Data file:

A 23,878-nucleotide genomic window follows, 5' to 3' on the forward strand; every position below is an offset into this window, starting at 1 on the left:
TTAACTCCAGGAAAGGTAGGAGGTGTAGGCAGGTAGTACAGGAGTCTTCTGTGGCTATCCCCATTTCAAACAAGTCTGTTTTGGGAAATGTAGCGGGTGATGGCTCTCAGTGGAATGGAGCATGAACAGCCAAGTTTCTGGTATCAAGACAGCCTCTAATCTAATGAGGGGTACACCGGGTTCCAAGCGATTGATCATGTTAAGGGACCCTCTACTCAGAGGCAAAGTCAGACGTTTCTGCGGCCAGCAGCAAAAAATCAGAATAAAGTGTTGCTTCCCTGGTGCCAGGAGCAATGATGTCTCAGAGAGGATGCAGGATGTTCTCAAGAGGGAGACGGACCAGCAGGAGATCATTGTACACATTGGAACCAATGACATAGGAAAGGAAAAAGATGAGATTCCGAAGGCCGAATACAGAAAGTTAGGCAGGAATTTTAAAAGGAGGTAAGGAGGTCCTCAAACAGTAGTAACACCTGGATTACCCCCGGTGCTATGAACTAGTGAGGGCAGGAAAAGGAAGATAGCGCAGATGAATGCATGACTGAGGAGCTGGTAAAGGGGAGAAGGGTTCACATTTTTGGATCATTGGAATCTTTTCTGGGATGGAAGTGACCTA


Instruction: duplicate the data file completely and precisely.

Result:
A 23,878-nucleotide genomic window follows, 5' to 3' on the forward strand; every position below is an offset into this window, starting at 1 on the left:
TTAACTCCAGGAAAGGTAGGAGGTGTAGGCAGGTAGTACAGGAGTCTTCTGTGGCTATCCCCATTTCAAACAAGTCTGTTTTGGGAAATGTAGCGGGTGATGGCTCTCAGTGGAATGGAGCATGAACAGCCAAGTTTCTGGTATCAAGACAGCCTCTAATCTAATGAGGGGTACACCGGGTTCCAAGCGATTGATCATGTTAAGGGACCCTCTACTCAGAGGCAAAGTCAGACGTTTCTGCGGCCAGCAGCAAAAAATCAGAATAAAGTGTTGCTTCCCTGGTGCCAGGAGCAATGATGTCTCAGAGAGGATGCAGGATGTTCTCAAGAGGGAGACGGACCAGCAGGAGATCATTGTACACATTGGAACCAATGACATAGGAAAGGAAAAAGATGAGATTCCGAAGGCCGAATACAGAAAGTTAGGCAGGAATTTTAAAAGGAGGTAAGGAGGTCCTCAAACAGTAGTAACACCTGGATTACCCCCGGTGCTATGAACTAGTGAGGGCAGGAAAAGGAAGATAGCGCAGATGAATGCATGACTGAGGAGCTGGTAAAGGGGAGAAGGGTTCACATTTTTGGATCATTGGAATCTTTTCTGGGATGGAAGTGACCTA